Thursday is Halloween, and various law enforcement and public safety agencies have offered these tips for having a safe holiday.
Keep costumes short to prevent trips and falls.
Try makeup instead of a mask. Masks often obstruct a childs vision, which makes tasks like crossing the street and going up and down stairs dangerous.
Make sure children wear light colors or put reflective tape on their costumes.
Make sure older children trick-or-treat with friends. Together, map out a safe route so parents know where they will be.
Instruct children to stop only at familiar homes where the outside lights are on.
Encourage children to trick-or-treat while its still light out. If children are out after dark, make sure they have flashlights and travel on well-lighted streets.
Remind children not to enter the homes or cars of strangers.
Follow your communities trick-or-treating hours.
Remind children not to eat any of their treats until they get home.
Check out all treats at home in a well-lighted place.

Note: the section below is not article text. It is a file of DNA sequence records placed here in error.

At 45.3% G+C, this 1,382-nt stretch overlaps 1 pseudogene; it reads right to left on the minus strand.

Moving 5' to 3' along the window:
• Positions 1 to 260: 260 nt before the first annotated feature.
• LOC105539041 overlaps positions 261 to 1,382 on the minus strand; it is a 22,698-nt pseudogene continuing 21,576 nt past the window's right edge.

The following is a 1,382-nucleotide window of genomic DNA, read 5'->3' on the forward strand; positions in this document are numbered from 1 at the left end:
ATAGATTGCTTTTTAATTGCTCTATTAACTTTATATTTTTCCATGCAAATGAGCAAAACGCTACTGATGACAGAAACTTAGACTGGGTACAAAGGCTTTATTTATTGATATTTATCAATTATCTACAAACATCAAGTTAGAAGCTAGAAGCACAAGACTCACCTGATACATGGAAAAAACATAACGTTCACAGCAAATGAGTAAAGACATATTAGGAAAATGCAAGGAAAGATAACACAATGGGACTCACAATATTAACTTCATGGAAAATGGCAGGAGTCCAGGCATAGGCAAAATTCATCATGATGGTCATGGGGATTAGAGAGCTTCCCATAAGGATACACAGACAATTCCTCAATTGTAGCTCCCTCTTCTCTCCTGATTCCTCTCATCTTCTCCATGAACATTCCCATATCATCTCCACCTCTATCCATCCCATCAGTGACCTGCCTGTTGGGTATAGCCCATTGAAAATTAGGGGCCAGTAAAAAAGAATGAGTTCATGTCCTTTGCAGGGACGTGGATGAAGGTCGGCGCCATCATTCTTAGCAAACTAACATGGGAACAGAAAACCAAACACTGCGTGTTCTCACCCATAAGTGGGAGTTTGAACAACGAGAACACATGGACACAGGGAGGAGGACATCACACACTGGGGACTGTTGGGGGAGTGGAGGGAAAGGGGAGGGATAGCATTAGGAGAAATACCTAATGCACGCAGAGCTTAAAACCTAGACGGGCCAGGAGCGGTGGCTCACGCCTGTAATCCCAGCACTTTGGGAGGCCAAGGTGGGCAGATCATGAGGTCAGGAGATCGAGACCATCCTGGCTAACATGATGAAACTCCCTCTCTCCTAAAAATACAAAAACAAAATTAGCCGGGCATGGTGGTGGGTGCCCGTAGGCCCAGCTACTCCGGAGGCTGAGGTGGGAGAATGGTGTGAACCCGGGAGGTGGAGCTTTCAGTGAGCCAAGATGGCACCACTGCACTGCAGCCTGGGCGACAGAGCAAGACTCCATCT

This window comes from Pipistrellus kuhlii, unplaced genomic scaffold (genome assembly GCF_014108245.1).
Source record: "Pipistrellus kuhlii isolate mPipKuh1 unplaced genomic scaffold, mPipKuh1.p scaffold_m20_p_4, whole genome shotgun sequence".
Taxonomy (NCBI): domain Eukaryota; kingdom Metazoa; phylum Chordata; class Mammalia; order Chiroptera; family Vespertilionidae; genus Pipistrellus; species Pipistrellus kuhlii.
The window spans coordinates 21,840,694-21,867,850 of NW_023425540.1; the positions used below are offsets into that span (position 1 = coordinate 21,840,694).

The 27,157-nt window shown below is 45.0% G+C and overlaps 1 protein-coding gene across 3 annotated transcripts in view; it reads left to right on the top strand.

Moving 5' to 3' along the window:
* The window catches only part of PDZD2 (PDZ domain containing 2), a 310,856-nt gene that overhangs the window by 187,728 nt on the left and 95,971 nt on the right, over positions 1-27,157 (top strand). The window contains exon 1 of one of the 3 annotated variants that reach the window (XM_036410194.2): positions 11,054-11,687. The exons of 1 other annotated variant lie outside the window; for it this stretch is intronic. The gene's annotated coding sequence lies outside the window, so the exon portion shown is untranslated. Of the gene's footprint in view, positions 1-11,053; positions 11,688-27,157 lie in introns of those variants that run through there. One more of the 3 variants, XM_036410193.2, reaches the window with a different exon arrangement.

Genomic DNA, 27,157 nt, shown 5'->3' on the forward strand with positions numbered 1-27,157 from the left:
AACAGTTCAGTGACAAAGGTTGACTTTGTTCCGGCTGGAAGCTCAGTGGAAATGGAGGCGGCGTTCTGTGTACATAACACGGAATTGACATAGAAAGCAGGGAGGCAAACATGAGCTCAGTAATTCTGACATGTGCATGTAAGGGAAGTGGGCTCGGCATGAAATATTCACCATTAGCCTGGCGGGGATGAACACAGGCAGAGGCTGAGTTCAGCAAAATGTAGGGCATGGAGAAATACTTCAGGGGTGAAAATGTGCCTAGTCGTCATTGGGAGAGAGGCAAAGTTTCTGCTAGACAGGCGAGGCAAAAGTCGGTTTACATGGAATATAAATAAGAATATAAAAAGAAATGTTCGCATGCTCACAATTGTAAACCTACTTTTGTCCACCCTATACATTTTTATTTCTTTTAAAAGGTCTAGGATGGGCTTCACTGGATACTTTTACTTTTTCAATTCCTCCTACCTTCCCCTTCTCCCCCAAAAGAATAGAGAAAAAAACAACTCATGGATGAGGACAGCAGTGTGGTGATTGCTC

Only eat unopened candies and other treats that are in original wrappers.
Remember to inspect fruit for anything suspicious.
Many communities, schools and churches offer children safe alternatives to trick-or-treating designed to keep children safely within parents view.
Some hospitals and schools allow children to trick-or-treat by going from room to room, virtually eliminating the dangers associated with being out walking on the street after dark.
Fort Wayne Animal Care & Control reminds pet owners to use extra caution with animals during Halloween:
Pets will be safest if kept inside the house or other enclosed building and away from groups of excited children. Even children who mean no harm may be more likely to tease or frighten an animal left unattended outside.
Arrange for pets to be confined in a separate room during trick-or-treat hours. Dogs, in particular, may resent the intrusion of strangers into their territory and become anxious, which could lead to growling or snapping behaviors.
Keep Halloween candy out of the reach of pets and make certain the candy your children receive is also out of reach.
Chocolate can be toxic to dogs and cats. Tinfoil and cellophane candy wrappers can be hazardous if swallowed.
If you dress your pet in costume, make sure your pets nose, eyes, and mouth are not covered and that the pet can move normally while in the costume.
Take photos, enjoy the moment, and then remove the costume.
Instruct children not to interact with an animal they might encounter on the street or at a home they visit. A child in costume may cause an animal to react unpredictably.